Prof. Serdar Turhal, a medical oncologist at Anadolu Medical Centre answers the most frequently asked questions about hormone therapies.
What is a hormone therapy for cancer?
Hormones are proteins, which are produced by the organism and which control the cell growth. Some parts of the body need sexual hormones, such as estrogen or testosterone in order to function and reproduce. Besides these, there are other hormones with various functions, such as thyroid hormones and insulin. The growth of some cancers also depends on hormones. Therefore, the treatment of such cancers requires drugs which destroy, block or stop the mechanism of this specific hormone. These treatment methods are known as hormone therapies.
Which cancers may hormone therapy be used for?
Given that hormones are important for cancer cells growth, then hormone therapies or antihormone therapies may play a useful role. Hormone therapies may be applied for the treatment of breast cancer, prostate cancer and some gynecological cancers. Antihormone therapies, however, are not beneficial for other frequently occurring cancers, and particularly lung, colorectal or stomach cancers, as the reproduction of their cells is not hormone-driven.
Do hormone therapies have any adverse effects?
Hormone therapies have certain adverse effects and some of them can be really troublesome to the patient. It is important to be aware of the adverse effects when making a decision on the treatment. Thus, a balance between the pros and cons resulting from the treatment is created.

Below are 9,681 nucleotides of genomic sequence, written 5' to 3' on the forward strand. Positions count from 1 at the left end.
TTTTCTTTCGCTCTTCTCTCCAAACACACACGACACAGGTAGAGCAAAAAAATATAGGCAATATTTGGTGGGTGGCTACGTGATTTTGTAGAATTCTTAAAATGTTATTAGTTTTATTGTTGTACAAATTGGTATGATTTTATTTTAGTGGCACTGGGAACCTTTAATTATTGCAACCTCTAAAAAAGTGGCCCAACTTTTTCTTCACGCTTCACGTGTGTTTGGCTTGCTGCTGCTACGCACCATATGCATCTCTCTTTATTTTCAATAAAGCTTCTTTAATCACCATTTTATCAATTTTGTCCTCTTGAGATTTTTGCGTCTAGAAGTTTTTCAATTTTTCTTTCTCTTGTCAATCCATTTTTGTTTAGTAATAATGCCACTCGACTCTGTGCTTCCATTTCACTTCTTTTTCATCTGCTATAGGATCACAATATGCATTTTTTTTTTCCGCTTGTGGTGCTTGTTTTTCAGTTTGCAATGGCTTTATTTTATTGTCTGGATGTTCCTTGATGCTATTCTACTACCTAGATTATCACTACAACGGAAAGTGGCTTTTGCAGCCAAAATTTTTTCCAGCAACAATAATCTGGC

The number of the side effects is great. The most frequent adverse effect are the hot flashes. The drugs applied against prostate cancer may cause loss of libido and erectile dysfunction, may cause bones loss and fatigue, or may result in gaining weight or difficulty in concentration. Moreover, the hormone therapies for breast cancer may cause hot flashes, vaginal dryness, may be the reason for fatigue, nausea, muscle and joint pains, and loss of libido. Bones may become weak and brittle, thus increasing the risk of fractures. In rare cases these hormone therapies may cause cancer, thrombosis, and stroke.
Is the patient on hormone therapy for cancer immunosuppressed?
Irrespective of the numerous adverse effects of hormone therapies, they do not affect the immune system. Therefore, no additional immunostimulants are required during hormone therapy. The adverse effects of hormone therapies, however, must be clearly understood, the preventive measures in this regard should be advised by the doctor and be applied consistently and without interruption. In the event the adverse effects are aggravated or persisting, regardless of these interventions, you have to advise a doctor again. The treatment does not necessarily be in the form of a medication. Physical exercises, for instance, may play a significant role in bone strength recovery. The administration of vitamin and mineral supplements such as calcium may be useful as well.